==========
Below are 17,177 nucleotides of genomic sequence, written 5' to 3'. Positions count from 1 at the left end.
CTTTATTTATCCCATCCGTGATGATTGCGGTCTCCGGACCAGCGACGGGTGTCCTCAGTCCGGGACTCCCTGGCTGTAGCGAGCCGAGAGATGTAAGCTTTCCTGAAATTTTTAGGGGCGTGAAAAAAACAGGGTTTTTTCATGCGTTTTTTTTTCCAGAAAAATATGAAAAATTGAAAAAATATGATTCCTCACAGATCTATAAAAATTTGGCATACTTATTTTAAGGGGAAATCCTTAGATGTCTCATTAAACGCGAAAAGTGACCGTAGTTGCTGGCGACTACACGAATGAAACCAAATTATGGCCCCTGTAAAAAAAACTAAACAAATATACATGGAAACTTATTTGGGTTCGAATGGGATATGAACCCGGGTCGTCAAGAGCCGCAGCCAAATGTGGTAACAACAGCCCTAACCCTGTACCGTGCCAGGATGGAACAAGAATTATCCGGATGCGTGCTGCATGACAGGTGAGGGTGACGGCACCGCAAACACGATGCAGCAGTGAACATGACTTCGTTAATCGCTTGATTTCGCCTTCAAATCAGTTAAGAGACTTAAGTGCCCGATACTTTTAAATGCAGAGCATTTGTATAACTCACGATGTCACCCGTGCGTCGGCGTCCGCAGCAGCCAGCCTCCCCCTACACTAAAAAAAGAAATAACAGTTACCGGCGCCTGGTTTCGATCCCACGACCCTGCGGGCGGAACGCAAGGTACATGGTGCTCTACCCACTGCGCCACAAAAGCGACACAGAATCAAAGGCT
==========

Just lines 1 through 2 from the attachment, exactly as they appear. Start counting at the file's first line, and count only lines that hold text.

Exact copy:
Below are 17,177 nucleotides of genomic sequence, written 5' to 3'. Positions count from 1 at the left end.
CTTTATTTATCCCATCCGTGATGATTGCGGTCTCCGGACCAGCGACGGGTGTCCTCAGTCCGGGACTCCCTGGCTGTAGCGAGCCGAGAGATGTAAGCTTTCCTGAAATTTTTAGGGGCGTGAAAAAAACAGGGTTTTTTCATGCGTTTTTTTTTCCAGAAAAATATGAAAAATTGAAAAAATATGATTCCTCACAGATCTATAAAAATTTGGCATACTTATTTTAAGGGGAAATCCTTAGATGTCTCATTAAACGCGAAAAGTGACCGTAGTTGCTGGCGACTACACGAATGAAACCAAATTATGGCCCCTGTAAAAAAAACTAAACAAATATACATGGAAACTTATTTGGGTTCGAATGGGATATGAACCCGGGTCGTCAAGAGCCGCAGCCAAATGTGGTAACAACAGCCCTAACCCTGTACCGTGCCAGGATGGAACAAGAATTATCCGGATGCGTGCTGCATGACAGGTGAGGGTGACGGCACCGCAAACACGATGCAGCAGTGAACATGACTTCGTTAATCGCTTGATTTCGCCTTCAAATCAGTTAAGAGACTTAAGTGCCCGATACTTTTAAATGCAGAGCATTTGTATAACTCACGATGTCACCCGTGCGTCGGCGTCCGCAGCAGCCAGCCTCCCCCTACACTAAAAAAAGAAATAACAGTTACCGGCGCCTGGTTTCGATCCCACGACCCTGCGGGCGGAACGCAAGGTACATGGTGCTCTACCCACTGCGCCACAAAAGCGACACAGAATCAAAGGCT